Tentatively, she advances the possibility to the Chief Interrogator, knowing that the time has come at least to take one last chance, no matter how untimely, no matter how gauche.

The Chief Interrogator waves these meek, tentative queries away as if afflicted now by an entire cloud of gnats that have been attracted, even this high up in an hermetically-sealed office building, to his pink and tender tear-stained face.  He has been weeping so copiously over the last three minutes that Neena suspects that special effects may be involved. She is given to understand by his peremptory dismissal of her queries that whoever she is, it hardly matters, they want her gone, vamoosed, desk cleared out, and all this, upon further consideration, by end of day.

The Chief Interrogator rises to signal the end of the interview and delivers the following soliloquy, god only knows why, addressed to who knows who, a justification, perhaps, for future generations. We paraphrase:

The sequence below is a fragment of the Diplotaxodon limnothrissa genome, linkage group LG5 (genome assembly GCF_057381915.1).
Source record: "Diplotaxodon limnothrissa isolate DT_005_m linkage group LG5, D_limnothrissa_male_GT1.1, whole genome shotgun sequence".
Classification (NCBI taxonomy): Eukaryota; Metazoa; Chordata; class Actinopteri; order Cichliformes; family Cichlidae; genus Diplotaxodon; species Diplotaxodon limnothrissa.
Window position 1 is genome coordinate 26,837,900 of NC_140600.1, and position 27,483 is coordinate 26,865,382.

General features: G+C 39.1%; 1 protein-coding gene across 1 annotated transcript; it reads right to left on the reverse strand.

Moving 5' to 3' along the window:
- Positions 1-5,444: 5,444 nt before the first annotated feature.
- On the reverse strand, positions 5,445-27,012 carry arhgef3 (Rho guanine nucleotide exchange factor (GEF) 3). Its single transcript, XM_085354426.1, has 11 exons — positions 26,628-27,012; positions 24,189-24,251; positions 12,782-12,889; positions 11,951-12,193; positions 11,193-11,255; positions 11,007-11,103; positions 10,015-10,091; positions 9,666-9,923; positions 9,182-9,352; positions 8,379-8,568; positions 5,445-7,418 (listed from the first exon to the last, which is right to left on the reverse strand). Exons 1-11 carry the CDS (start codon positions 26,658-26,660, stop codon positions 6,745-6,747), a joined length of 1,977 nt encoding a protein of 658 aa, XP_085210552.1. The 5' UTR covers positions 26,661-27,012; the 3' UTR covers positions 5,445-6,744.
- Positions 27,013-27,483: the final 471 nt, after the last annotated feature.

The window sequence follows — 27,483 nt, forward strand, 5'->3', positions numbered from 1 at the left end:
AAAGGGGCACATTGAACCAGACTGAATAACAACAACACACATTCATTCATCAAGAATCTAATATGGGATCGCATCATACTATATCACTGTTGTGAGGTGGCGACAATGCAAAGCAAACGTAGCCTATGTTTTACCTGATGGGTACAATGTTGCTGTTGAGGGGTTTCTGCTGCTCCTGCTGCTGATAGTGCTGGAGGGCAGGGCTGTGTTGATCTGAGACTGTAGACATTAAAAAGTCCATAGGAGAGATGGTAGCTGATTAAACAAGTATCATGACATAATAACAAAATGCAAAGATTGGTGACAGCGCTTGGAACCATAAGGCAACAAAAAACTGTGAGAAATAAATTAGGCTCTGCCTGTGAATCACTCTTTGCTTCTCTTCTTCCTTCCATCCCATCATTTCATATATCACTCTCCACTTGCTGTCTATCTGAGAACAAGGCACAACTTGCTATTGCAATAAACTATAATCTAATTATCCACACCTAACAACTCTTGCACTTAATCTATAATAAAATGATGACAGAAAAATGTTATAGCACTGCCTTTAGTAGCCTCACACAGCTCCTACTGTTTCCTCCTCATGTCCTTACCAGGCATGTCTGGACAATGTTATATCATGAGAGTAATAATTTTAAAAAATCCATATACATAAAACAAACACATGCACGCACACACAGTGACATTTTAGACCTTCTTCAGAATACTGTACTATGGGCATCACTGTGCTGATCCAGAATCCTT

“It’s not easy being a cold, heartless, and unfeeling bastard. I have to work hard at it, virtually all the time. You have no idea. The merest chink in the armor can be enough to let empathy squiggle in. That cold, wormlike thing, with the circular mouth of razor-teeth, like certain creatures, never seen, hypothesized, for the most part, artistically rendered, which are said to dwell in the hadal depths…one touch of sunlight and they explode to smithereens.”

He sits back down, exhausted.
            
Then, he shudders at the thought of the worm of empathy burrowing into his heart’s sweet meat…